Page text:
I am happy to say that the Gorm arrived quickly and without incident. Because I didn’t want to get contacted by the Society for the Prevention of Cruelty to Joshua, I did not ask him to put it together while he was still Not Sick or Almost Dead. Instead, Josh himself chose to put it together a few nights later, when he was exhausted but consumed with a burning desire not to be mocked any longer by the patient, unassembled Gorm box leaning against the wall heater. I believe he felt it was glowering at him in silent reproach.

IMG_3792Gorm assembly underway.

All things considered, the Gorm was pretty easy to put together. It went smoothly.


Once we stood it up and looked at it, we tilted our heads to one side… and then the other side. It didn’t help. The Gorm is only made of eight pieces of pine, a couple screws, pre-drilled holes and Swedish optimism, without much in the way of stabilizing structures. We couldn’t deny it. The Gorm was crooked.

“Mine was, too,” Georgia assured. “Just shove it really hard to one side, that’ll straighten it right up.” Georgia should probably not be an architect.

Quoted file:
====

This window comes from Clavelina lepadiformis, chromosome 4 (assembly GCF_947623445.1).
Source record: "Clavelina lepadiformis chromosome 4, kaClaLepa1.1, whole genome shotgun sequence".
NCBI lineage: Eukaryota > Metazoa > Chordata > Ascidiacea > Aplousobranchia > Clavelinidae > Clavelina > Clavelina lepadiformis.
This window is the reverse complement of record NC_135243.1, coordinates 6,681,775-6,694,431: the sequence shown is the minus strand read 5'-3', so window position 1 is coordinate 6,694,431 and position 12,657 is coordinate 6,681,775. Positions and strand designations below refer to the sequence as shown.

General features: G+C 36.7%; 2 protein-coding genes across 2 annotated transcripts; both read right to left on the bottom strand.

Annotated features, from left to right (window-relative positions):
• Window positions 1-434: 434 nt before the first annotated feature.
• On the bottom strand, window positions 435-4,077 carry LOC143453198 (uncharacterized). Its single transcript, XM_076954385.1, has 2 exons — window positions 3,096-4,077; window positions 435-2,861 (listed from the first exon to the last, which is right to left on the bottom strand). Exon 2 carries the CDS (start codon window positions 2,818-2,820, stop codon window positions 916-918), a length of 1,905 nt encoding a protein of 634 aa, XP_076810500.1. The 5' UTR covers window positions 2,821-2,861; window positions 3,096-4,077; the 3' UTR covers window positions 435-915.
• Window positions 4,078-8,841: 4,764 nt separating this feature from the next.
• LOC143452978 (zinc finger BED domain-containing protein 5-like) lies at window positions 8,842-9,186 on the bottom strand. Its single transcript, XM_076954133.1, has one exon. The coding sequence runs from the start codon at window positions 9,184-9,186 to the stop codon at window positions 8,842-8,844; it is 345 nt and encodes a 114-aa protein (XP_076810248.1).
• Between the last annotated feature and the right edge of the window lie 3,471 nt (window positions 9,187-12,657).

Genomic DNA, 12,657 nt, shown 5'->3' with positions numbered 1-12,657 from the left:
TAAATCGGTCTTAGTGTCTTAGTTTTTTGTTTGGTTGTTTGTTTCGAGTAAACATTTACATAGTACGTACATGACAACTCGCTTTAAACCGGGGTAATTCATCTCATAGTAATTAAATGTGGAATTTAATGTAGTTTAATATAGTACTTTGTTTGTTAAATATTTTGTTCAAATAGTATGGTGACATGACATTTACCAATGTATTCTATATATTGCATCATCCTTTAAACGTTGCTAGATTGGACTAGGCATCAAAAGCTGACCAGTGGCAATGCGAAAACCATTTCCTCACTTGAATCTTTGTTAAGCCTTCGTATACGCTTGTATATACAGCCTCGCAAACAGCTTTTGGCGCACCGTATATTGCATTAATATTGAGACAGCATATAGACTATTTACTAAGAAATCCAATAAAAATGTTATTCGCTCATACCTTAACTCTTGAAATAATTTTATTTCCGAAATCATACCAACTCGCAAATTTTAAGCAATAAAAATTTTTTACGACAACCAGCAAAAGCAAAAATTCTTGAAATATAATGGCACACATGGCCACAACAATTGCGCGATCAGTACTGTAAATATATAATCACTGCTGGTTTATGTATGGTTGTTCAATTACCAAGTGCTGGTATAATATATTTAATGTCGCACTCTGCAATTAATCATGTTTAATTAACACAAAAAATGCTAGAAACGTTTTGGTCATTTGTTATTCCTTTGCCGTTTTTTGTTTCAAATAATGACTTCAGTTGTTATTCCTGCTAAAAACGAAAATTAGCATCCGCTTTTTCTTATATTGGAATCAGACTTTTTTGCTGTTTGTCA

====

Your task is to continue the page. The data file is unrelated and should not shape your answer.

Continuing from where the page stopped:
“Whatever,” I declared to Josh. Our exhaustion and my lust for organization exceeded my desire for furniture which is unlikely to fall over and crush me beneath tubs of holiday-themed bandanas. “Just put it up, we’ll fix it later!” He did. And lo, the mud room was become organized, and the Meg looked upon it and saw that it was good.

IMG_3796Indy, for a dog who eats poop, you’re looking pretty judgmental right now.

For those of you (Mom…) concerned about my safety in the face of collapsed Gorm peril, not to worry. It really will be fixed. Georgia is coming to visit at Thanksgiving and bringing extra Gorm shelves with her, at which point the thing will be disassembled, shelves added, and rebuilt to code.

For now, I have to say that having my laundry soap and coprophagia deterrent within easy, tidy reach is just utterly fantastic. I’m so happy to have shelves of my very own to put things on. And sure, that might be lame, considering that I used to get this level of excited over cool stuff like the toy section of the Sears Christmas catalog or my neighbor’s Skip-It. But considering you just read nearly 1500 words about a shelving unit… I’m not the only grown-up here, eh?